With reference to FIG. 1, the system 10 further includes an interface 30 electrically coupled to the array 22. Operatively, the interface 30 receives the electricity generated by the array 22. Moreover, the interface 30 links to electrical devices so that electricity is transferred from the array 22 through the interface 30 and to an electrical device, such as, among others, a battery assembly or a host device.

In one exemplary embodiment, as shown in FIG. 1, the interface 30 includes a lead assembly 35. The lead assembly 35 is electrically coupled to the array 22 so that electricity is transferred from the structure 20 to the lead assembly 35. The lead assembly 35 includes a line 31. Operatively, electricity is transferred from the lead assembly 35 through the interface 30 by line 31.

In one exemplary embodiment, the interface includes a converter 33. The converter 33 receives electricity from the array 22 and provides for the conversion of direct current and alternating current. Moreover, in one exemplary embodiment, the converter 33 comprises an inverter of a type well known in the industry. Such as for example a 5.0 kilowatt (kW) DC-AC sine-wave inverter by TDI of Cedar Knolls, N.J.

With reference to FIG. 1, the system 10 may further include a battery assembly 40 electrically coupled to the interface 30. Operatively, electricity received from the array 22 through the interface 30 is used to recharge the battery assembly 40. In one exemplary embodiment, the interface 30 includes circuitry for implementing a trickle recharge sequence so as to gradually recharge the battery assembly 40. In one exemplary embodiment, the battery assembly 40 comprises a plurality of batteries for recharging by the structure 22.

Ultimately, as indicated in FIG. 1 by reference arrow 44, electricity generated by the array 22 is transferred from the system 10 to the host device 50. Those of ordinary skill in the art will recognize that the host device includes any device or devices that require electricity for operation thereof, such as for example direct current or alternating current. For example, among others, a host device may include a cell phone, a digital camera, and a portable computer.

Those of ordinary skill in the art will readily recognize that other exemplary embodiments do not require coupling a battery assembly 40 to an interface 30 to ultimately provide electricity to a host device 50. Alternatively, the interface 30 coupled with a converter 33 may provide alternating current directly to a host system 50.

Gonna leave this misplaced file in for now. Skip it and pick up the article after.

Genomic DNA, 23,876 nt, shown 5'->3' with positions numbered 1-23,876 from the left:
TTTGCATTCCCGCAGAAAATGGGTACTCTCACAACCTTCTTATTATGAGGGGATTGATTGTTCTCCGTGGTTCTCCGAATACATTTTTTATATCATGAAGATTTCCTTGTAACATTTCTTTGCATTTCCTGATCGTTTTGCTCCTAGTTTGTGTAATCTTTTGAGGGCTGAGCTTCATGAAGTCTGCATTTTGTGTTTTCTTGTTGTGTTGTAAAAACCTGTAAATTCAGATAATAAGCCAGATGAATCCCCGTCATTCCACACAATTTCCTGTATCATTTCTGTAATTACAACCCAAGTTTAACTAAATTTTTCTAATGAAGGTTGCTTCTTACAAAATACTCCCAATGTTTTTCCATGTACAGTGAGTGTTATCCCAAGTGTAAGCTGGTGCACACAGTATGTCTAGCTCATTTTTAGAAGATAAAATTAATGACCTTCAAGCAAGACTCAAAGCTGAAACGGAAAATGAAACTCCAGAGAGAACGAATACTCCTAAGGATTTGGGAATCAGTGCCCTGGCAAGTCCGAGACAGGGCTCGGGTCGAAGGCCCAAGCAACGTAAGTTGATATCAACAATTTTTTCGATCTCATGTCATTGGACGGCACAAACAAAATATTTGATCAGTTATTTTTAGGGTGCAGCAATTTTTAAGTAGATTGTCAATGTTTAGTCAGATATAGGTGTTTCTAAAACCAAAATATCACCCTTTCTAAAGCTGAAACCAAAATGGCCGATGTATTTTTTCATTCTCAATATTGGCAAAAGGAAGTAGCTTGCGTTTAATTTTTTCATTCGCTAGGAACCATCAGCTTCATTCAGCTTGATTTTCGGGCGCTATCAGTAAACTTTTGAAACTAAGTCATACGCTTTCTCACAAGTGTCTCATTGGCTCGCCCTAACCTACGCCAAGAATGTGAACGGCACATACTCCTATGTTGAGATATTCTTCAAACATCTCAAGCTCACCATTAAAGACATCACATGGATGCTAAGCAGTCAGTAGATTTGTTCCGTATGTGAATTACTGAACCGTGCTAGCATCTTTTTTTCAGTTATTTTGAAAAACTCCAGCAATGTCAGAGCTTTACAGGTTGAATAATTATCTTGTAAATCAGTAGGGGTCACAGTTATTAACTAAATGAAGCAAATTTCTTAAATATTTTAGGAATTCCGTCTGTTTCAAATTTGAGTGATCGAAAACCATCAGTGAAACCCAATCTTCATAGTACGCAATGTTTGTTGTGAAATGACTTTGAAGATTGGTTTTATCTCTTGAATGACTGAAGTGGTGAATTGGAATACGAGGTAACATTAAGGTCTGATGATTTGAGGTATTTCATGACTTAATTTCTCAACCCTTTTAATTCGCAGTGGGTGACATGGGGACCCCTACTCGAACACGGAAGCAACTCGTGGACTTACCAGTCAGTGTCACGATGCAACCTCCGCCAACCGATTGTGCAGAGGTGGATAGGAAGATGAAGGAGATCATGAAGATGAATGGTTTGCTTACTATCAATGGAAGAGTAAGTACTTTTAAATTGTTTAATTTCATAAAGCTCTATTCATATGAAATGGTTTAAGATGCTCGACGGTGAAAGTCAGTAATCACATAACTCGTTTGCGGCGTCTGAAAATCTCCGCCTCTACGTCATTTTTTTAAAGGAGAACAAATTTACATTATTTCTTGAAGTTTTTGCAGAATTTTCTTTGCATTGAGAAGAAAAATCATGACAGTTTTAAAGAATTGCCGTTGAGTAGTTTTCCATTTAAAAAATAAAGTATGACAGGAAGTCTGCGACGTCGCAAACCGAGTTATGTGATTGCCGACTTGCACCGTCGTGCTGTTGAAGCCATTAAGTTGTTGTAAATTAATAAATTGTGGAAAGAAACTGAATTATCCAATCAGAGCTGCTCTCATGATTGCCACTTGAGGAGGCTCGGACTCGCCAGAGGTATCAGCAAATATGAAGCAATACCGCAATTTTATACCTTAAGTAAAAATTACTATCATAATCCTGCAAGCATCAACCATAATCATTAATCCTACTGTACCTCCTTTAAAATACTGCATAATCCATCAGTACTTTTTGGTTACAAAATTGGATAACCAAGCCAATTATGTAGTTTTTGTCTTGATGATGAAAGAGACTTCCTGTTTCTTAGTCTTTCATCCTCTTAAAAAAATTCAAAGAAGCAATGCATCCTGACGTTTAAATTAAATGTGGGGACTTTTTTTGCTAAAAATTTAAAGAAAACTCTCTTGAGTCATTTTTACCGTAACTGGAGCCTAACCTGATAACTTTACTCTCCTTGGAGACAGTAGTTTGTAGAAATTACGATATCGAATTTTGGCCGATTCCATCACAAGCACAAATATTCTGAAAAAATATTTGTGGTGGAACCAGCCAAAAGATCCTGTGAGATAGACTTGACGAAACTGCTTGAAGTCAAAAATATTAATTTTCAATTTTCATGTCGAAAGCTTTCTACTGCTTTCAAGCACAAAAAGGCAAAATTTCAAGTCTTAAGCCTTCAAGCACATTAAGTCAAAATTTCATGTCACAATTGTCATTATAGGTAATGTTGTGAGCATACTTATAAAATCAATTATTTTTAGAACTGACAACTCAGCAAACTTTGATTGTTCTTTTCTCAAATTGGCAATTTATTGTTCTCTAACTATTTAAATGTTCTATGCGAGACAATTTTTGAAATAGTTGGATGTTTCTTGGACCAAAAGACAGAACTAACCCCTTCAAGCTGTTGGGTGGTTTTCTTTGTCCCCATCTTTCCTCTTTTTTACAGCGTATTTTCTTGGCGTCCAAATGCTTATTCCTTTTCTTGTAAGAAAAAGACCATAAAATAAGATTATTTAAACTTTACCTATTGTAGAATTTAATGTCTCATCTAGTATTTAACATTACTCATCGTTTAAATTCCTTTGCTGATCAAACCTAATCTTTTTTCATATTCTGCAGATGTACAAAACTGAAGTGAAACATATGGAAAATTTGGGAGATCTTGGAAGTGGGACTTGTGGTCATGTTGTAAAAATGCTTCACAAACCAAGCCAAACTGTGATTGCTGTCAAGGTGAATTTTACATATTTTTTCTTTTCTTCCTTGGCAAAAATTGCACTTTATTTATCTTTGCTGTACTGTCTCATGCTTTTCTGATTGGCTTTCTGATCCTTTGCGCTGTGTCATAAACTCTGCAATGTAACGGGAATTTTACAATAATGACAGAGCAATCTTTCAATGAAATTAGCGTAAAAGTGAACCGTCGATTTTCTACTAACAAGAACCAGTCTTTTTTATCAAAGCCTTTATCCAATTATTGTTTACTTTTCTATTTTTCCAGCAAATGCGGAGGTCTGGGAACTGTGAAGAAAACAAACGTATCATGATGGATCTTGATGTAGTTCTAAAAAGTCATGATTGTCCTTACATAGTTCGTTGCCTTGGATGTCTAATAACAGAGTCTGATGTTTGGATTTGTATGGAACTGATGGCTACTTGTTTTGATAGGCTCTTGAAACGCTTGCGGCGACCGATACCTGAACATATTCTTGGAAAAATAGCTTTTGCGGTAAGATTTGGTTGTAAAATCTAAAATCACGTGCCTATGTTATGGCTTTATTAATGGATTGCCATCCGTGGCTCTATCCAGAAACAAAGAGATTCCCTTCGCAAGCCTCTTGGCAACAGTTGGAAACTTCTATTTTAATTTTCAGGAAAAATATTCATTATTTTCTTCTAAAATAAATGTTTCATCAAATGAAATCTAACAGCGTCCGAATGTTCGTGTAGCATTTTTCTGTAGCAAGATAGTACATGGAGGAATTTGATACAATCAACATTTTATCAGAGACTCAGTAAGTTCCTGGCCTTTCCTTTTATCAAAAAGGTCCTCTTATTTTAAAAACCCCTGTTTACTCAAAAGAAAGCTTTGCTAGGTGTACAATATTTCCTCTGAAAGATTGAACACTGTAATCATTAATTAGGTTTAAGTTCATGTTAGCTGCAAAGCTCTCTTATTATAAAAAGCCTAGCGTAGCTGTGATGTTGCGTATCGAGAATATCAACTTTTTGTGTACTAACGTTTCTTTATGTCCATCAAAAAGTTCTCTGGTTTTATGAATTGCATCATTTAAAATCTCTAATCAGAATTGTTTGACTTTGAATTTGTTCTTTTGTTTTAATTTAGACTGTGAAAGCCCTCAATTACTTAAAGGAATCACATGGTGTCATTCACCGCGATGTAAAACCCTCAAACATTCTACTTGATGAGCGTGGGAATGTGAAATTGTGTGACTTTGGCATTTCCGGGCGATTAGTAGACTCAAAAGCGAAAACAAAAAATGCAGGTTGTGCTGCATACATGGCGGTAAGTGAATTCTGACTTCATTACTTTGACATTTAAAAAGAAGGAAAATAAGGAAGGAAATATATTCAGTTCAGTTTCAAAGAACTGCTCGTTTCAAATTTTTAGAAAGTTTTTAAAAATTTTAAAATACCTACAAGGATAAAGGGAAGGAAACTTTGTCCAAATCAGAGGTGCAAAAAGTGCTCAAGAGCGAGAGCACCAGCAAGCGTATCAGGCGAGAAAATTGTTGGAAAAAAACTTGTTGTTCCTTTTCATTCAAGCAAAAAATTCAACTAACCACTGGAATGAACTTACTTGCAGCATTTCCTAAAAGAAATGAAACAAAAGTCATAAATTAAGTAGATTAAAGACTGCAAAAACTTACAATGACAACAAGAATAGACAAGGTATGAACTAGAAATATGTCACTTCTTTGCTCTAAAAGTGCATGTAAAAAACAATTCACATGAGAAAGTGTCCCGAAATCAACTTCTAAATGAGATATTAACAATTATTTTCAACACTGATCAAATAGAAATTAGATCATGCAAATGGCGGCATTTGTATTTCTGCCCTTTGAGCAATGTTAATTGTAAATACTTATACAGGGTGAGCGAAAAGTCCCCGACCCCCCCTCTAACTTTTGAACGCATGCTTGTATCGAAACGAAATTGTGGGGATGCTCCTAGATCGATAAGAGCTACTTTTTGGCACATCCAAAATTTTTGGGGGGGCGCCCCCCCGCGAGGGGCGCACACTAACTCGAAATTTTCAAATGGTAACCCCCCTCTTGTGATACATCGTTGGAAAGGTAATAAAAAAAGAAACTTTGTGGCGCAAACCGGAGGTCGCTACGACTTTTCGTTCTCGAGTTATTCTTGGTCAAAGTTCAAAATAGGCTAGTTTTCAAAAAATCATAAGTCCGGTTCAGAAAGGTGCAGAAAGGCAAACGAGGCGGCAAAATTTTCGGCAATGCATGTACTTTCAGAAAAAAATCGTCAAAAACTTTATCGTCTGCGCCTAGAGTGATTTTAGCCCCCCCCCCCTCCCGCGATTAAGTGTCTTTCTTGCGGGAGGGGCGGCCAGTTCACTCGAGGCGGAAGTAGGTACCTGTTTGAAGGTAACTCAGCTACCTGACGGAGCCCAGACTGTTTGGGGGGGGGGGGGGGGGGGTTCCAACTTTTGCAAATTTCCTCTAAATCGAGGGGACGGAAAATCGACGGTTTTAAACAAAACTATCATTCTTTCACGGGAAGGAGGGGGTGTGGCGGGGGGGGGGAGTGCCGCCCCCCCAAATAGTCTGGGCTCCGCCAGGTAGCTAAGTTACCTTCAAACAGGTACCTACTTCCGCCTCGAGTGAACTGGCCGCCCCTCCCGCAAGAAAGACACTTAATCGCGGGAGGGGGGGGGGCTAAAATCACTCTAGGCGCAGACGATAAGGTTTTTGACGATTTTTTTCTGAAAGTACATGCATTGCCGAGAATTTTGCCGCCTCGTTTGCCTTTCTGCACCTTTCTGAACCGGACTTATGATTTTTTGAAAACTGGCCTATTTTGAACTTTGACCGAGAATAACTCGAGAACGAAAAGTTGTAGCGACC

In summation, the operation of the system 10 for providing electricity to the host device 50 is as follows. A mechanical force exerted on the structure 20 displaces the array 22 so that the carbon nanotubes comprising the array 22 piezoelectrically generate electricity. The array 22 forms a circuit for transferring the generated electricity from the structure 20 to the interface 30. The interface 30 is provided by the system 10 to ultimately transfer electricity to the host device 50.

Referring to the exemplary embodiment of FIG. 2, a system 110 generates electricity for use with a host device 155. The host device 155 in one exemplary embodiment comprises a microelectrolmechanical (MEM) system so that carbon nanotubes from an array 122 piezoelectrically generate electricity for consumption by the host device 155. The host device 155 in one exemplary embodiment comprises a system scaled in size in the range between 1×10−6 meters to 1×10−9 meters so that carbon nanotubes from an array 122 piezoelectrically generate electricity for consumption by the host device 155. The host device 155 in one exemplary embodiment comprises a system scaled in size to about 1×10−9 meters so that carbon nanotubes from an array 122 piezoelectrically generate electricity for consumption by the host device 155.

The exemplary embodiment of FIG. 2 is similar to the exemplary embodiment of FIG. 1. Alternatively, however, the system 110 of FIG. 2 provides electricity to a. MEMs host device 155. As such, the system 110 includes a structure 120, having an array 122 arranged with respect to a matrix 121. The array 122 is comprised of carbon nanotubes including, among others, insulating single-walled carbon nanotubes 126 semiconducting single-walled carbon nanotubes 127, and conducting single-walled carbon nanotubes 128. The system 110 further includes an interface 130. The interface 130 includes a lead assembly 135, a line 131, and, optionally, a converter 133. The system 110 further includes a battery assembly 140 coupled with the interface 130. Ultimately, shown in FIG. 2 as reference arrow 144, the system 110 provides electricity to the MEMs host device 155.

FIG. 3 shows the various lattice structures associated with the single-walled carbon nanotubes forming the array 22.